Strategies and Pointers For The Anxious Test Taker

Test anxiety is an all too common problem for students of all ages. Even among students who have studied hard and know a subject matter inside out, the anxiety of not knowing what questions will be on a test, or concern that they may not answer all of the questions in the allotted timeframe, can lead to anxiety. If taking tests causes you stress and anxiety, incorporate the tips below into your study habits and day-of preparation to help ease your anxiety.

Prepare With Time To Spare

If you are already an anxious test taker, you only do yourself a disservice if you wait until the last minute to study for an upcoming test. To better manage your time, create a homework and study calendar. This could be a physical calendar that you carry with you, an electronic calendar on your phone or computer, or an application for a homework calendar that allows you to create a to do list, color-code your class assignments, and send you reminders about upcoming due dates and tests.

Strategies and Pointers For The Anxious Test Taker

Take A Practice Test

Find a quiet place to take a practice test a few days before the big exam. You can ask your teacher or professor if they have any practice tests available, or you can create a practice test by compiling questions from your homework assignments and quizzes. Successfully completing a practice test will increase your confidence level on the subject matter, will alert you to any areas you need to brush up on, and give you an opportunity to practice some of the other test taking techniques below.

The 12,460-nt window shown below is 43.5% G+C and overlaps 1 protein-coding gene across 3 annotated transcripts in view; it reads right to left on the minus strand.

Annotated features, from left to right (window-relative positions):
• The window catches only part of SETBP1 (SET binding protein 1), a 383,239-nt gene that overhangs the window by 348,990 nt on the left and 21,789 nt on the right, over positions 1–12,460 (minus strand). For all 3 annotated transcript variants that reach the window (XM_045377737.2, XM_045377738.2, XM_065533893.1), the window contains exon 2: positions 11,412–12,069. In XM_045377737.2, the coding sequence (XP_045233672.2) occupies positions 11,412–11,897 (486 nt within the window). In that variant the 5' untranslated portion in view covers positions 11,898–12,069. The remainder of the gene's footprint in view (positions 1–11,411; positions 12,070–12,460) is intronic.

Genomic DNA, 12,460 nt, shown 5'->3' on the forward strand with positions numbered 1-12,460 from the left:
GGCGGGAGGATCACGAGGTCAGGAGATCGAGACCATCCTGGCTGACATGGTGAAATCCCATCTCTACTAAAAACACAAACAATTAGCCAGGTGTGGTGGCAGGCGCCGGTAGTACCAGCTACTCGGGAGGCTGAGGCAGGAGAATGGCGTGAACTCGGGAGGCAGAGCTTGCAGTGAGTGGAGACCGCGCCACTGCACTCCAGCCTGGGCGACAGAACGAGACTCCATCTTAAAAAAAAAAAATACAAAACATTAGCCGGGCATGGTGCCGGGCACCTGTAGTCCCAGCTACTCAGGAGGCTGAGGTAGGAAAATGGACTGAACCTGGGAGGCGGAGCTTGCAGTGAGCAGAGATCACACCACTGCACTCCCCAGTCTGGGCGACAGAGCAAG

Get A Good Night’s Sleep

Whether you are an anxious test taker or not, getting a good night’s rest improves your chances of acing your exam. Giving your body the sleep it needs not only helps to increase your focus and concentration, but also helps to balance hormones that can add to your level of stress and anxiety. Whether you sleep well, or feel short on sleep, skip the AM coffee as it can increase your nervousness.

During The Test

Once you arrive at school and are in class, there are some steps you can take to ease your anxiety, and organize your time:

Breathe—Taking 3 deep breaths in through your nose, and exhaling out through your mouth will help to ease anxiety as it builds.

Read The Directions—Ensuring that you fully understand the directions of the questions will increase your likelihood of success. You want to look for specifics, such as whether or not there is more than one right or wrong answer to questions, and how long or detailed essay questions need to be.

Start With What You Know—Many tests have the “easy” answers first, so start there, or with the topics you feel most confident about. Starting where you excel will help you begin your test on a positive note.

Visualize Success—When anxiety begins to creep in, visualize receiving your test from you teacher or professor with an outstanding grade. You can also do this prior to taking your test when anxiety beings to build.

By incorporating the strategy and tactics above into your study habits and test-taking plan, you can help build your confidence and ease anxiety.

Lonnie Patterson is a freelance writer based in Cincinnati, Ohio. Lonnie suggests that students take a look at the study resources and test materials from